Production levels in British Columbia were at an all-time high in 2016-17, with CreativeBC reporting 217 projects with budgets totalling $1.78bn (c$2.3bn) accessed the province’s production services tax credit. This was up from 170 and $1.24bn (c$1.6bn) the year before. The 90 incoming features included 20th Century Fox’s Deadpool 2, independent action drama Dragged Across Concrete starring Mel Gibson and The Walt Disney Company’s Noelle. Among the 78 visiting series were World Productions’ The Bletchley Circle: San Francisco, the History Channel’s Project Blue Book and Netflix series Altered Carbon and Lost In Space.

Ontario saw the number of international productions increase to 323 in 2017 (from 303 in 2016) but their total local spend dip from $1.32bn (c$1.7bn) to $1.24bn (c$1.6bn). A jump in TV series production could not quite make up for a decline in local spending by feature films. Features shooting in the province included Mister Smith Entertainment’s Sunny and Fox Searchlight’s The Shape Of Water, while series included Hulu’s The Handmaid’s Tale and CBS’s Star Trek: Discovery.

International productions spent $251m (c$324m) in Quebec in 2017 compared to $231m (c$298m) in 2016, according to the Québec Film and Television Council. Features such as Eli Roth’s Death Wish remake for MGM and Paramount, starring Bruce Willis, and Darren Aronofsky’s mother! for Paramount, and series including Amazon Studios’ Tom Clancy’s Jack Ryan and ABC Studios’ Quantico were among the visiting projects.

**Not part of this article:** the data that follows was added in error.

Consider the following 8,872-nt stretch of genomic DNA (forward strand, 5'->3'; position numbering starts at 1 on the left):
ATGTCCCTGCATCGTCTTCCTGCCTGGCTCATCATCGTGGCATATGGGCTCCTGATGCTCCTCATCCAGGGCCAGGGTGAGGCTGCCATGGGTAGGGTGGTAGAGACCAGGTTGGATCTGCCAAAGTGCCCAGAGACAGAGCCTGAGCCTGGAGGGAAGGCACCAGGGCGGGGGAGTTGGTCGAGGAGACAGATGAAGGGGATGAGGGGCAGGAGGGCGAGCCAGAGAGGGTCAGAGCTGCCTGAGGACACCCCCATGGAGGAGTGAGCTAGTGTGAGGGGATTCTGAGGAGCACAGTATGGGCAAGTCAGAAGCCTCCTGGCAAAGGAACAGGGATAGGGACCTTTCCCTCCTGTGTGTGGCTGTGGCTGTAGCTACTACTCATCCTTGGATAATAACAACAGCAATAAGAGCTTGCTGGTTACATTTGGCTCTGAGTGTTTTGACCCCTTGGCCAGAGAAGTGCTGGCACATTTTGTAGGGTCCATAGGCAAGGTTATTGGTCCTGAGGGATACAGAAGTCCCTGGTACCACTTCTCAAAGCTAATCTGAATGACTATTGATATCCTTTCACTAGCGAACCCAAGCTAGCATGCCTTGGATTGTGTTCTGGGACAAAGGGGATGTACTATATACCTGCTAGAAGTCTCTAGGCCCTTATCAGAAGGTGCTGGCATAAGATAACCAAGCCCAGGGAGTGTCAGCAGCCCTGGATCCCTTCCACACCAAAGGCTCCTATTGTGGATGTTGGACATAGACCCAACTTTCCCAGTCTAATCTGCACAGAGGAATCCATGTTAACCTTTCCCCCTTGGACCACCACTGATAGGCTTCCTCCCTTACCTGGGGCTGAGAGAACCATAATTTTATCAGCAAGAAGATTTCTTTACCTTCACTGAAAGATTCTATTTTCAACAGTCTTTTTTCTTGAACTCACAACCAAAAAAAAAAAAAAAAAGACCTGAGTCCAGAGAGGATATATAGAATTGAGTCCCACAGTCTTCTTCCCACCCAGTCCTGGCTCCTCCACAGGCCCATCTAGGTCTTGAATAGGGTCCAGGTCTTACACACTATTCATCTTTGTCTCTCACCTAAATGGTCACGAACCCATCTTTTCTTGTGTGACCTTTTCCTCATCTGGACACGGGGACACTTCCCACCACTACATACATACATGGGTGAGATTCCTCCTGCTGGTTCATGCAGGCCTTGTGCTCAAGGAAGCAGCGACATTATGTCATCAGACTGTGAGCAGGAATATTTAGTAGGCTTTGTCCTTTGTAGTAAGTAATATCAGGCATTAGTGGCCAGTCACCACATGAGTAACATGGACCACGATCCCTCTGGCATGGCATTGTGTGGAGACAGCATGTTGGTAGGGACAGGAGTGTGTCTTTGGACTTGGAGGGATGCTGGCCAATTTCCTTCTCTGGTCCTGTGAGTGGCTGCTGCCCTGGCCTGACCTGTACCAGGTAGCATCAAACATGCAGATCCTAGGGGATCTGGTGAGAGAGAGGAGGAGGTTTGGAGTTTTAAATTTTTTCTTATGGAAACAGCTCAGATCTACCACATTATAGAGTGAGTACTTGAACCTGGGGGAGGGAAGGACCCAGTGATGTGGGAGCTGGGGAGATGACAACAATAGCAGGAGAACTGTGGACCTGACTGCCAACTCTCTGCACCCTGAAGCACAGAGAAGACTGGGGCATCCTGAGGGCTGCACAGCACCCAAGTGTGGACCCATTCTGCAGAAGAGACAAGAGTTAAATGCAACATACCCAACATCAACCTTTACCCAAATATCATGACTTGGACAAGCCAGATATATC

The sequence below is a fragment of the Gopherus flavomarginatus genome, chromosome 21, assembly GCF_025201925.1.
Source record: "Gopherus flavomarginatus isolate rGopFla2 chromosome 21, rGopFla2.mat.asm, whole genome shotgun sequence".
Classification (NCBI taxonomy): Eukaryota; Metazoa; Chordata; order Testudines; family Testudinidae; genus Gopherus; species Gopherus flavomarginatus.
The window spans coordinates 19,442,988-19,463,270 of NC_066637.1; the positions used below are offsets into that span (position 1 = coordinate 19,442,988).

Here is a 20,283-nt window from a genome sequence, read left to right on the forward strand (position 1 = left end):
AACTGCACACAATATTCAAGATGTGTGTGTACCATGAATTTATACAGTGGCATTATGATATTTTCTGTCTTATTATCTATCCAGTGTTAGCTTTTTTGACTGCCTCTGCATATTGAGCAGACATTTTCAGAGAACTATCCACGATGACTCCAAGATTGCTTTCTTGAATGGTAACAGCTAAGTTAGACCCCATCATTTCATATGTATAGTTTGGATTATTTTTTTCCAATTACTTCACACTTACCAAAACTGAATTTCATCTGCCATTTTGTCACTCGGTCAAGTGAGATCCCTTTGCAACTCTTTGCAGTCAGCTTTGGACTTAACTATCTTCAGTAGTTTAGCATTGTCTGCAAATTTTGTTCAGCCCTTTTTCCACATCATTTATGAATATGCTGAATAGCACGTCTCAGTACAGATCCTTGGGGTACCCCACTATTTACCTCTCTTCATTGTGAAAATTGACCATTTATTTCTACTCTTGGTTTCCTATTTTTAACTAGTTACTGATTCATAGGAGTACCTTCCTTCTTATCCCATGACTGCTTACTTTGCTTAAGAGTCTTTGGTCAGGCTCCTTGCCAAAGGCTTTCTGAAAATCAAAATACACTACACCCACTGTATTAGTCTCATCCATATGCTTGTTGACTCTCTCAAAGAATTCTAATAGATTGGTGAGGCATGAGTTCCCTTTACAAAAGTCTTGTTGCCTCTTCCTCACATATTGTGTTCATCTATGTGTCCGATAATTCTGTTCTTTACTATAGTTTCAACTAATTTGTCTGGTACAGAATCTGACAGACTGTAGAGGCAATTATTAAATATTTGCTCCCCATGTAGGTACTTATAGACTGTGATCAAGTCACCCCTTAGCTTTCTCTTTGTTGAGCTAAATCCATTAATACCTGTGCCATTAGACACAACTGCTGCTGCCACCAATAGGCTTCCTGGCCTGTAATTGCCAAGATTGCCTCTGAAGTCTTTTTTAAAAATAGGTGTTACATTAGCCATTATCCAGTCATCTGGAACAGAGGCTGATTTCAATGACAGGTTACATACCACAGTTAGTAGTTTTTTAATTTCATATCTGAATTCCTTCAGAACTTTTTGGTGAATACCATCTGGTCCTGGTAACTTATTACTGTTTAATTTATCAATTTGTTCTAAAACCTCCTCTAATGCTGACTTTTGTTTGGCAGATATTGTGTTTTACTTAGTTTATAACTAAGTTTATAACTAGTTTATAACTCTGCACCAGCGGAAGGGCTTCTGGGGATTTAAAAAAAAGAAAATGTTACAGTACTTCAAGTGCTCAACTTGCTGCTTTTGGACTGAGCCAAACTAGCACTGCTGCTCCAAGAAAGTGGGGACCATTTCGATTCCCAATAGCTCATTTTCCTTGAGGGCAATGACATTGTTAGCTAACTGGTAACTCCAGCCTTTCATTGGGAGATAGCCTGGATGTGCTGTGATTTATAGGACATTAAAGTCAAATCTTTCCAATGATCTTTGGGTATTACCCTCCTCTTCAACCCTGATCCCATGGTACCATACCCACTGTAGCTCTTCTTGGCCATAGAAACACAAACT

The Canadian industry is hoping for a further boost in the near future from Net­flix, which last autumn committed to invest $388m (c$500m) in Canadian content over five years and establish in Canada its first non-US production hub.

The commitment has stirred new competition among Canadian provinces hoping to attract some of the Netflix investment with enhanced local incentive programmes. Alberta, for example, which hosted Alejandro Gonzalez Inarritu’s The Revenant and FX series Fargo, has introduced a new $35m (c$45m) production grant programme that raises the province’s per production cap for non-Albertan commercial projects to $5.8m (c$7.5m).